Australia, Author, Book review, crime/thriller, Fiction, Publisher, Scribe, Setting, Tania Chandler

‘Please Don’t Leave Me Here’ by Tania Chandler


Fiction – paperback; Scribe UK; 304 pages; 2015. Review copy courtesy of publisher.

For someone who supposedly likes to champion Australian literature, I’ve not done a very good job of it this year — indeed, I’ve only read two Australian books (a novel and a short story collection) — so when Tania Chandler’s debut novel, Don’t Leave Me Here, arrived unsolicited from her UK-based published, I bumped it to the top of my pile. It proved to be an excellent move, for this psychological thriller is a proper page-turner, one that not only had me guessing right to the end, but gave me goosebumps all along the way…

A puzzle to put together

The story reads very much like a puzzle that Brigitte, the protagonist, is trying to put together in her head, and you, the reader, follow her every step of the way. There’s a murder victim, a hit-and-run accident, a sordid extra-marital affair, a shady past as a stripper, domestic violence, childhood neglect, a police investigation and dreams of Kurt Cobain wearing a brown sweater — and somehow all these “clues” come together in a rather dramatic, and satisfying, ending.

The beauty of the present tense narrative, which is told in the third person but largely from Brigitte’s point of view, is that you’re never quite sure how much you can trust her version of events. Is she the loving wife and devoted mother of twins she purports to be, or is there something more calculating and conniving about her?

The author offers a steady, well-paced drip feed of information that constantly has the reader reassessing their opinion of Brigitte, who goes from being a busy and stressed out young mum one moment, to a woman capable of having sex with a man who is not her husband in her own home, the next. But as her back story is fleshed out, as we come to learn of Brigitte’s troubled past and her uncertain future, there are times when you begin to wonder if Brigitte might simply be paranoid or mentally unbalanced. Is she, perhaps, suffering from some kind of post-traumatic stress disorder? Does she actually need medical help? Is she popping one-too-many painkillers?

An exciting read

I realise I’m not really summarising the plot of this remarkably plotted book. To do so would be counterproductive to those who want to read the story for themselves, because it is the narrative journey — sometimes confusing, often unsettling and always tinged with sadness and regret — that makes Please Don’t Leave Me Here such an exciting read.

I especially like the way the author plays with memory and links it to music — there are lots of music references from the early 1990s in this novel, including a heavy dose of Nirvana and Nick Cave — because we all know that hearing snatches of songs from our past can pull us back to different times and places. The author also explores the notion of whether people alter over time — can a leopard, for instance, really change its spots? And she’s very good at showing how a person, who so desperately seeks normality in her domestic life, can easily slide into an unhealthy mindset following a personal tragedy. This passage, midway through the book, is a good example of a woman going off the rails:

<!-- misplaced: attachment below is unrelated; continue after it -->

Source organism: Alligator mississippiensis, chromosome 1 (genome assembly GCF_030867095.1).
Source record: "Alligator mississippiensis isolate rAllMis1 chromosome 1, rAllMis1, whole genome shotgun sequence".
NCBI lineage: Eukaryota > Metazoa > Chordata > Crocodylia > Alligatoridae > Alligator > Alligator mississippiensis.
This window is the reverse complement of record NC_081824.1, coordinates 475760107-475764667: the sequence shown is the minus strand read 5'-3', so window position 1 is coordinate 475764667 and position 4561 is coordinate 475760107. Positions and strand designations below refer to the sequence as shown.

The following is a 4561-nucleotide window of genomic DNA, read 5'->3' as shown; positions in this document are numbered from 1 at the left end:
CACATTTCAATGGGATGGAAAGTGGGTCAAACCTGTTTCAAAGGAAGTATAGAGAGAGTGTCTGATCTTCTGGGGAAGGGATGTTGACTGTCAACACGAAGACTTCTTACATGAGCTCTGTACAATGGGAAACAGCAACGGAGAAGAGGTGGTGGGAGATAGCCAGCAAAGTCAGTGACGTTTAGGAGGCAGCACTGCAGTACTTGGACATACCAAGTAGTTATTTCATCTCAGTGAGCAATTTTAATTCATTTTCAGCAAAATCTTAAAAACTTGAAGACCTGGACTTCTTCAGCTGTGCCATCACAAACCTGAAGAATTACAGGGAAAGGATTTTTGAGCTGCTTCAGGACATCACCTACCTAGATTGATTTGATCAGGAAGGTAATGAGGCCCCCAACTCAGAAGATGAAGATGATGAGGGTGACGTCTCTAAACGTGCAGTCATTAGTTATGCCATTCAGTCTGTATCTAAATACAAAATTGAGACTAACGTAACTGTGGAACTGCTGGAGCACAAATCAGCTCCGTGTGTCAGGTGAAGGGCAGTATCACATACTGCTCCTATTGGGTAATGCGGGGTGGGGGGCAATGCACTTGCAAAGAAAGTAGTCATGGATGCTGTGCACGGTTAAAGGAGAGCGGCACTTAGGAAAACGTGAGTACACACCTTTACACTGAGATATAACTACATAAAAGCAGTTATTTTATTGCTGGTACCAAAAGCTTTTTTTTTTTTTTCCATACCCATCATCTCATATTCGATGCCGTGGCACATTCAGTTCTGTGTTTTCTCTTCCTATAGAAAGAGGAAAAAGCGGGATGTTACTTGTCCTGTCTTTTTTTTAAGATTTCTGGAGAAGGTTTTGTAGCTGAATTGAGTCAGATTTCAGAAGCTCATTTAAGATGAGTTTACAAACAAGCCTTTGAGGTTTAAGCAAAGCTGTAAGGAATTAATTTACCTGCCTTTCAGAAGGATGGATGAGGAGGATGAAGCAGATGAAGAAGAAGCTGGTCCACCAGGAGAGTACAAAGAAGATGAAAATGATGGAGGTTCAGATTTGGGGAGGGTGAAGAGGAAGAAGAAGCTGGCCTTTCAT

Brigitte pushes a supermarket trolley aimlessly around the plaza. The twisting involved in controlling a trolley hurts her back more than anything, but not today — this morning she took enough medication to stop the pain. She can’t understand why she didn’t think of this before.
Giant gold-and-silver decorations hang from the glass ceiling and she sings along with ‘Winter Wonderland’. She’s done the grocery shopping — extra flour, eggs, and butter for more cakes — and bought wine and the last of the twins’ presents from Father Christmas. Still, she feels she’s forgotten something. If she keeps wandering around, maybe she’ll remember what it was. Something from the chemist? The newsagent? The butcher? The crowd of shoppers is reflected on the ceiling — people walking on the roof. It’s too bright, and she can see auras. A headache claws at the right side of her head; it’s going to turn into a migraine.[…] She gives up trying to remember what she’s forgotten. If it was important, it’ll come back to her. […] Maybe Aiden will join them? No, he’ll spend Christmas with his wife. She thinks about his lips, his deltoid muscles, the tattoo on his arm — whatever it says, his… Stop it. Stop it. Stop it. She shakes her head.
Kurt Cobain walks with her. Sometimes she sees him, but usually he’s just a voice in her head.

All in all, Please Don’t Leave Me Here  is a sexy and stylish debut. It’s dark and intriguing, the kind of story that gets under the skin and leaves you feeling a little dirty and sordid. Interestingly, Tania Chandler is currently working on a sequel. I’m already itching to read it…

2 thoughts on “‘Please Don’t Leave Me Here’ by Tania Chandler”

  1. Oh, don’t beat yourself up about not reading enough of this or that, we read for fun and we read how the mood takes us!
    (Otherwise, it’s too much like work, eh?)


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